Here is a link to a very comprehensive German site about the war at sea 1939-1945. Unfortunately it is in German, but I think you will still find the site useful. If you click the 'Operationen/Unternehmungen' sub-link, you will get a nice long index of sometimes clickable sub-links - for example, a highly useful table of German merchantmen in the Mediterranean 1941-1943

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Post by Paul Lakowski » 16 Oct 2005 20:05

Shrek wrote:Paul, I think you will find this link about the Italian merchant navy useful.

Here is a link to a very comprehensive German site about the war at sea 1939-1945. Unfortunately it is in German, but I think you will still find the site useful. If you click the 'Operationen/Unternehmungen' sub-link, you will get a nice long index of sometimes clickable sub-links - for example, a highly useful table of German merchantmen in the Mediterranean 1941-1943


Thanks for the useful links and info. I will digest it.

When comparing loss figures reported by one side against those claimed by the other side, I always defer to the info from the side that lost the ships.The attacker figures are always suspect ,because these are only claims. However it could be that both sides figures are the same just seen from different POV...IE different criteria for defining 'Merchant' etc.

Also the figures I provided were painstakingly crunched down from the charts provided on the link indicated, so their could be a few errors, but those should not amount to much.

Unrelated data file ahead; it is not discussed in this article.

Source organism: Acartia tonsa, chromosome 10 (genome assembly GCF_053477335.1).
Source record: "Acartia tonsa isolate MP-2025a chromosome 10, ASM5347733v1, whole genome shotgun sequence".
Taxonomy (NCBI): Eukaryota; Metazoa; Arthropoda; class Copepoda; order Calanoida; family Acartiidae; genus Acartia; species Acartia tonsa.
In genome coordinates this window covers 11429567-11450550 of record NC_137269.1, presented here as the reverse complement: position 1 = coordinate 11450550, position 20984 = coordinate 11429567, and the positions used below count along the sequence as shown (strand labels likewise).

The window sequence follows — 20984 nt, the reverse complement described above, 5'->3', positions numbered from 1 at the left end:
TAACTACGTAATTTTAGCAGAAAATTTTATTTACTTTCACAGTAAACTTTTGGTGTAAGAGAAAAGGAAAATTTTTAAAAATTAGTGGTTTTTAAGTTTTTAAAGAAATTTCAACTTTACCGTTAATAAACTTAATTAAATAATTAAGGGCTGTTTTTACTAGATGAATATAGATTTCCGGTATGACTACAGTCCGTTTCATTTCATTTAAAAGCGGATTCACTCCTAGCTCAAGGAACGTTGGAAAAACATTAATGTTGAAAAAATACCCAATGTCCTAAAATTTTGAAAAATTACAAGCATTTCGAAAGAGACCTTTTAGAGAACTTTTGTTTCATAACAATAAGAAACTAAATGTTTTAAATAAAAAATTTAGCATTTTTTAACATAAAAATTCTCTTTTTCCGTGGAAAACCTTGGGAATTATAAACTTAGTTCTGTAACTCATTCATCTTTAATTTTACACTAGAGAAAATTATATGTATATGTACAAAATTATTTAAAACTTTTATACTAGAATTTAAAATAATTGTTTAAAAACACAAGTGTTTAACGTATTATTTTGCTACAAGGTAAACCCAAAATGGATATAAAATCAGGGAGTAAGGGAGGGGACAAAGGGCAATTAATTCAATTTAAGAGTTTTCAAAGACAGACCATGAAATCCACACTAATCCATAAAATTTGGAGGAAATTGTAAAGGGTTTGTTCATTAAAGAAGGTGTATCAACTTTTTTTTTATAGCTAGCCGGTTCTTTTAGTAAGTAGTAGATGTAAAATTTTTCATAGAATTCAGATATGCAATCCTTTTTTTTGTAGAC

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Post by Jon G. » 16 Oct 2005 21:48

Raw tonnage numbers will only tell half the story of the state of the German merchant navy, if that much. According to the site about the Italian merchant navy, more than half of Germany's merchant fleet was lost for quite prosaic reasons:

In August 1939, Germany, because of its failure to provide a precautionary warning to its merchant ships steaming in faraway oceans, had lost over half of them, as they were stranded in neutral ports, captured by the enemy or self-destroyed to avoid capture.


Probably a too simplistic notion and I would think the number of ships lost immediately is exaggerated. The first warning that war was imminent was issued to German ships overseas on August 24th, the day after British ships were ordered not to dock at German ports according to the German site I linked to. A second warning sent out on August 27th urged German merchantmen to sail to 'neutral or friendly' ports within four days. Fair warning one would assume - I would in fact be tempted to substitute 'lost' with 'not in Germany on September 1st 1939', and some of the ships stuck overseas became mighty useful later on, for example the not insignificant German merchant tonnage in the Mediterranean.

The Italian merchant navy also suffered a serious setback due to Italy's poor preparation for war: